Tax and accounting this week

Some events in the week ahead:

Tuesday, January 31

1. Senate Finance Committee Chairman Max Baucus to convene a hearing to discuss the 50-plus tax provisions that expire annually or biannually, termed “tax extenders.” The Joint Committee on Taxation has estimated that a one-year extension of all would cost $37 billion over the next decade. Witnesses will be:

    Dr. Rosanne Altshuler, Professor and Chair of the Economics Department, Rutgers University Dr. Jason J. Fichtner, Senior Research Fellow, Mercatus Center, George Mason University Calvin H. Johnson, Andrews & Kurth Centennial Professor of Law, The University of Texas School of Law Caroline L. Harris, Chief Tax Counsel and Director of Tax Policy, U.S Chamber of Commerce

2. The Financial Accounting Standards Board to hold an open meeting with its investors’ technical advisory committee in Norwalk, Connecticut.

3. The Congressional Budget Office to release its annual budget and economic outlook, with director Douglas Elmendorf to testify on it before the House Budget Committee on Feb. 1 and before the Senate Budget Committee on Feb. 2.

Tax clips from the Web: Best states for business tax, slow IRS returns and a very wealthy candidate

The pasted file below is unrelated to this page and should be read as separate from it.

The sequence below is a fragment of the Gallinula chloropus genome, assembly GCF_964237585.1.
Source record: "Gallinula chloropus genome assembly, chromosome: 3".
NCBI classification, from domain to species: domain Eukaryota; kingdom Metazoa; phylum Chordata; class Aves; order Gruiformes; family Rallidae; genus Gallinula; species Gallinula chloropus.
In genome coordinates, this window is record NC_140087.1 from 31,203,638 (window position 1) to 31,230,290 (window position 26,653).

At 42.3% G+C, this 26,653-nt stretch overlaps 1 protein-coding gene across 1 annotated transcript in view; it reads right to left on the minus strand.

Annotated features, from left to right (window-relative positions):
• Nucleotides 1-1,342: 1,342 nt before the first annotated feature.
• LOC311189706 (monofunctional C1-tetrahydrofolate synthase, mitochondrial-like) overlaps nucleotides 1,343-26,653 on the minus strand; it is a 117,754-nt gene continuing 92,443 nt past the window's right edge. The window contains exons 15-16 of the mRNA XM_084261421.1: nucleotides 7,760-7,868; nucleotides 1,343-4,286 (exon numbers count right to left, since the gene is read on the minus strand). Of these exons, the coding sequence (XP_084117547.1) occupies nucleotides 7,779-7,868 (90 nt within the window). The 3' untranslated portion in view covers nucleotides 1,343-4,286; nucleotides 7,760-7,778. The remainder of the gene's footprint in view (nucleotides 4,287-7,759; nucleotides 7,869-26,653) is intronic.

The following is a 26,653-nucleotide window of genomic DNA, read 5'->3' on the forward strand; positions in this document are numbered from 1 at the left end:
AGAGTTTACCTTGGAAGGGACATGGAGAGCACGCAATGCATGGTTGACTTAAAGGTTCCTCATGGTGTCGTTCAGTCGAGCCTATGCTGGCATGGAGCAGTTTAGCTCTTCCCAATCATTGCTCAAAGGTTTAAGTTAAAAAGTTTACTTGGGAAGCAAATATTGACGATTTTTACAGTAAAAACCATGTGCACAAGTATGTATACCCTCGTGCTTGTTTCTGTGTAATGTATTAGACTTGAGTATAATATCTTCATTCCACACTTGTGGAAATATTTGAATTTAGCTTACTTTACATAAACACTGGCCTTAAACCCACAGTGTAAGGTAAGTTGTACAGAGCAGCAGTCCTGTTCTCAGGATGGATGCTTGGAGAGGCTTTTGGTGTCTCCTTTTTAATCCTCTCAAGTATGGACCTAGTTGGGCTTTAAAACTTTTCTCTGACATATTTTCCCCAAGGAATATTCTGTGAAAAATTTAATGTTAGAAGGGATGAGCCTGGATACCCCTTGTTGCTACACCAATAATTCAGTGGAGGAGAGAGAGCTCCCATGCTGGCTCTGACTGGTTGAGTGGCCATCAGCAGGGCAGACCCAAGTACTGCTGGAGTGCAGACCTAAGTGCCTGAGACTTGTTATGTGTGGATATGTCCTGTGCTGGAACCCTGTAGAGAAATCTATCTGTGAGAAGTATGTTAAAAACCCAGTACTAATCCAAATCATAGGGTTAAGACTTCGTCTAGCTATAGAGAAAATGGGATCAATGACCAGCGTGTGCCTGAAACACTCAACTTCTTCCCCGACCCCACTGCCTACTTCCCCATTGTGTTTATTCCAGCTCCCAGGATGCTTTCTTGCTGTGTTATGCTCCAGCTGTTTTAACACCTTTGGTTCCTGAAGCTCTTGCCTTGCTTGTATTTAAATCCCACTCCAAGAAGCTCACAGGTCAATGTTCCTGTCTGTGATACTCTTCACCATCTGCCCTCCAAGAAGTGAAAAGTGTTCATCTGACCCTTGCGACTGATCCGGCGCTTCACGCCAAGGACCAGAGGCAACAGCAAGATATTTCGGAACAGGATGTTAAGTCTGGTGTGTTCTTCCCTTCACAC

Politics!

Republican presidential hopeful Mitt Romney released his 2010 tax returns to the public, shedding some light on what puts him among America’s top income earners. This chart on CNNMoney has been making the rounds all week, showing tax breakdowns for Mitt Romney, Newt Gingrich and President Obama.

Anyone who was expecting Romney’s 2010 tax filing to expose the candidate for unscrupulous manipulations of the tax law was delivered a goose egg. The returns did show a tax rate of 13.9 percent for the multimillionaire, but due to the laws on taxation of investment income, this was exactly the amount that Mr. and Mrs. Romney were required to pay, Forbes’s Tax Girl blog writes.

Is something of a seismic shift happening in American rhetoric over taxes? Politico polled members of Congress this week and found that Democrats largely agree with the sentiment that tax increases are now needed to address an expanding gap between wealth levels in the U.S. This suggests the tax issue may have the potential to remake the campaigns for many Democrats, including the president.

Obama in bind over corporate tax reform-ex-Aide

Former White House Adviser Jared Bernstein

President Barack Obama spent a lot of time during his State of the Union speech last week talking about taxes – from Warren Buffett secretary’s high tax rate to a call to give tax breaks for manufacturers and promote ‘in-sourcing’ of U.S. jobs.

The president also said he’d be putting out more meat on several policy ideas he floated – including a minimum tax on foreign income and a pitch to give tax credits to companies that bring jobs back to the United States.